Dracula eBook

This eBook from the Gutenberg Project consists of approximately 484 pages of information about Dracula.
be aud, and a hundred years is too much for any man to expect.  And I’m so nigh it that the Aud Man is already whettin’ his scythe.  Ye see, I can’t get out o’ the habit of caffin’ about it all at once.  The chafts will wag as they be used to.  Some day soon the Angel of Death will sound his trumpet for me.  But don’t ye dooal an’ greet, my deary!”—­for he saw that I was crying—­“if he should come this very night I’d not refuse to answer his call.  For life be, after all, only a waitin’ for somethin’ else than what we’re doin’, and death be all that we can rightly depend on.  But I’m content, for it’s comin’ to me, my deary, and comin’ quick.  It may be comin’ while we be lookin’ and wonderin’.  Maybe it’s in that wind out over the sea that’s bringin’ with it loss and wreck, and sore distress, and sad hearts.  Look!  Look!” he cried suddenly.  “There’s something in that wind and in the hoast beyont that sounds, and looks, and tastes, and smells like death.  It’s in the air.  I feel it comin’.  Lord, make me answer cheerful, when my call comes!” He held up his arms devoutly, and raised his hat.  His mouth moved as though he were praying.  After a few minutes’ silence, he got up, shook hands with me, and blessed me, and said goodbye, and hobbled off.  It all touched me, and upset me very much.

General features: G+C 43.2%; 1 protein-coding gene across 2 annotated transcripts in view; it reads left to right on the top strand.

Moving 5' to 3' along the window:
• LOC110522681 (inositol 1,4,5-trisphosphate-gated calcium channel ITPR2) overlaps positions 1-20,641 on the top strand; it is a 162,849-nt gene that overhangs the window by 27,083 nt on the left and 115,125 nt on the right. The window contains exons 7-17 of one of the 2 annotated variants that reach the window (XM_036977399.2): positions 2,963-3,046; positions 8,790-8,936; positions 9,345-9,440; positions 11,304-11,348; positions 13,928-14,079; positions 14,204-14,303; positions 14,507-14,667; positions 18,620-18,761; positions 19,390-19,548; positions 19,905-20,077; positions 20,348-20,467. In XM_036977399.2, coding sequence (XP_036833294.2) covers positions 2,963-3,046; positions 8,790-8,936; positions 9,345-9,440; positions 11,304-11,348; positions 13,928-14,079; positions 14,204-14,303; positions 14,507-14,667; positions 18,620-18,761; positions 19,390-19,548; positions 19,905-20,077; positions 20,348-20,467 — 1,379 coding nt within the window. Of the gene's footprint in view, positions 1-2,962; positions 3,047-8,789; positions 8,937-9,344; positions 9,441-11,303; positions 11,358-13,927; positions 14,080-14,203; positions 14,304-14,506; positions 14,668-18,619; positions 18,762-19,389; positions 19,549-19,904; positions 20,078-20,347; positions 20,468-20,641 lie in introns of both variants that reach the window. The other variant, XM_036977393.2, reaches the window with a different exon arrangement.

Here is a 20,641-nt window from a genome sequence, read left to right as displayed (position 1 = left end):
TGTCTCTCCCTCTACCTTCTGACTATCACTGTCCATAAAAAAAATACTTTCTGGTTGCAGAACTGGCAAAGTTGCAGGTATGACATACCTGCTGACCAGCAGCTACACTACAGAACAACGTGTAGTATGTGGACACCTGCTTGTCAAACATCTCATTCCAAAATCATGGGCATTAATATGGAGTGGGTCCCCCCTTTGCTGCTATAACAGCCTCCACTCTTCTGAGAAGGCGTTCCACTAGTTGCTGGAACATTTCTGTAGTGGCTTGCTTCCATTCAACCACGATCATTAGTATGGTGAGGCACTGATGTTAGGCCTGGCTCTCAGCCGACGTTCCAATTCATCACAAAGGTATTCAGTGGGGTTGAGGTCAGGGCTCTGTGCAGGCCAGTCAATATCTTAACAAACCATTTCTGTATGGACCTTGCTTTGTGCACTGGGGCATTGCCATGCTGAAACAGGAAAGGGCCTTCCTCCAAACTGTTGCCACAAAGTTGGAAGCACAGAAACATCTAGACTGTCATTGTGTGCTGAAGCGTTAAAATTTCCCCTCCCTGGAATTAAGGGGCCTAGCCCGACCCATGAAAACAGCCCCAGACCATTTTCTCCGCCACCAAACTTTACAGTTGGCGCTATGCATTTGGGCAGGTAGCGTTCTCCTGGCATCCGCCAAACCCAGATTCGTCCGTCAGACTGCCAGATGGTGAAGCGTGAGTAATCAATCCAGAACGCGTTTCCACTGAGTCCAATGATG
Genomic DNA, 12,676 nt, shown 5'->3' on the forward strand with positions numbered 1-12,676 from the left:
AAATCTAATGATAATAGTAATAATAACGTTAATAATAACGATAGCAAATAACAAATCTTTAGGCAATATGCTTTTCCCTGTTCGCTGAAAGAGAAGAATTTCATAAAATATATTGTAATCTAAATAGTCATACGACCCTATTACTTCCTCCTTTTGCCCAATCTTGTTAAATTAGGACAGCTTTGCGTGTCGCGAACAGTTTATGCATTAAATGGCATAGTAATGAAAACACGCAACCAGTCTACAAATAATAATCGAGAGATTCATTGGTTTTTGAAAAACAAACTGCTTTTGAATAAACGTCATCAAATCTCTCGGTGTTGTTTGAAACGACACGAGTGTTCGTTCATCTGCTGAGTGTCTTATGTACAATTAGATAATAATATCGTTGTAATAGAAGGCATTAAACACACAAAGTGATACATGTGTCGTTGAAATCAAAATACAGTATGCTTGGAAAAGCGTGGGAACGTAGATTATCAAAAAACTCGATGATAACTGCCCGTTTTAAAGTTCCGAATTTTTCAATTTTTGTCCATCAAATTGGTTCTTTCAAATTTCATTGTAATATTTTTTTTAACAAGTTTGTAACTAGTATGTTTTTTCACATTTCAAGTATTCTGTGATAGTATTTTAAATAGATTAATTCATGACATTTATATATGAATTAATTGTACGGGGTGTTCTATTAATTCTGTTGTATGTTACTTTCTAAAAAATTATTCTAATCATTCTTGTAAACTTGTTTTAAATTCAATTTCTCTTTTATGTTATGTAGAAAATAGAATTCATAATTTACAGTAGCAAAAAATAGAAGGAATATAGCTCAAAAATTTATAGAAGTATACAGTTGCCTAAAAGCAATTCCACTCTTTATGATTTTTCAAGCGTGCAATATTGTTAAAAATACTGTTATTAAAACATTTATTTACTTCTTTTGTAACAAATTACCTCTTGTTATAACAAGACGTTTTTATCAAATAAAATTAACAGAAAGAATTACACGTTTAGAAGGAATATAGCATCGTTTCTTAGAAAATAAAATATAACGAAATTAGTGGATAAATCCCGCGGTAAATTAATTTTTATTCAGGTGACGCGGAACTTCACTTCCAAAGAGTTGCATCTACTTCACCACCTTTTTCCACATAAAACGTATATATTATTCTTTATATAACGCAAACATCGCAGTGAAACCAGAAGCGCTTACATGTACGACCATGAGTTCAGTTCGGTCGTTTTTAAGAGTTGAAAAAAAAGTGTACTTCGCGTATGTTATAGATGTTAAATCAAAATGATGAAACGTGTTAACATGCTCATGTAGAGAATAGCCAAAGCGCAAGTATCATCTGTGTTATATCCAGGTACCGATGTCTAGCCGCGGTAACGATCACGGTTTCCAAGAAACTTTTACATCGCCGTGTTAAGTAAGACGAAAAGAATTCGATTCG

I was glad when the coastguard came along, with his spyglass under his arm.  He stopped to talk with me, as he always does, but all the time kept looking at a strange ship.

“I can’t make her out,” he said.  “She’s a Russian, by the look of her.  But she’s knocking about in the queerest way.  She doesn’t know her mind a bit.  She seems to see the storm coming, but can’t decide whether to run up north in the open, or to put in here.  Look there again!  She is steered mighty strangely, for she doesn’t mind the hand on the wheel, changes about with every puff of wind.  We’ll hear more of her before this time tomorrow.”

CHAPTER 7

CUTTING FROM “THE DAILYGRAPH”, 8 AUGUST

(PASTED IN MINA MURRAY’S JOURNAL)

From a correspondent.

Whitby.

One of the greatest and suddenest storms on record has just been experienced here, with results both strange and unique.  The weather had been somewhat sultry, but not to any degree uncommon in the month of August.  Saturday evening was as fine as was ever known, and the great body of holiday-makers laid out yesterday for visits to Mulgrave Woods, Robin Hood’s Bay, Rig Mill, Runswick, Staithes, and the various trips in the neighborhood of Whitby.  The steamers Emma and Scarborough made trips up and down the coast, and there was an unusual amount of ‘tripping’ both to and from Whitby.  The day was unusually fine till the afternoon, when some of the gossips who frequent the East Cliff churchyard, and from the commanding eminence watch the wide sweep of sea visible to the north and east, called attention to a sudden show of ‘mares tails’ high in the sky to the northwest.  The wind was then blowing from the south-west in the mild degree which in barometrical language is ranked ’No. 2, light breeze.’

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Dracula from Project Gutenberg. Public domain.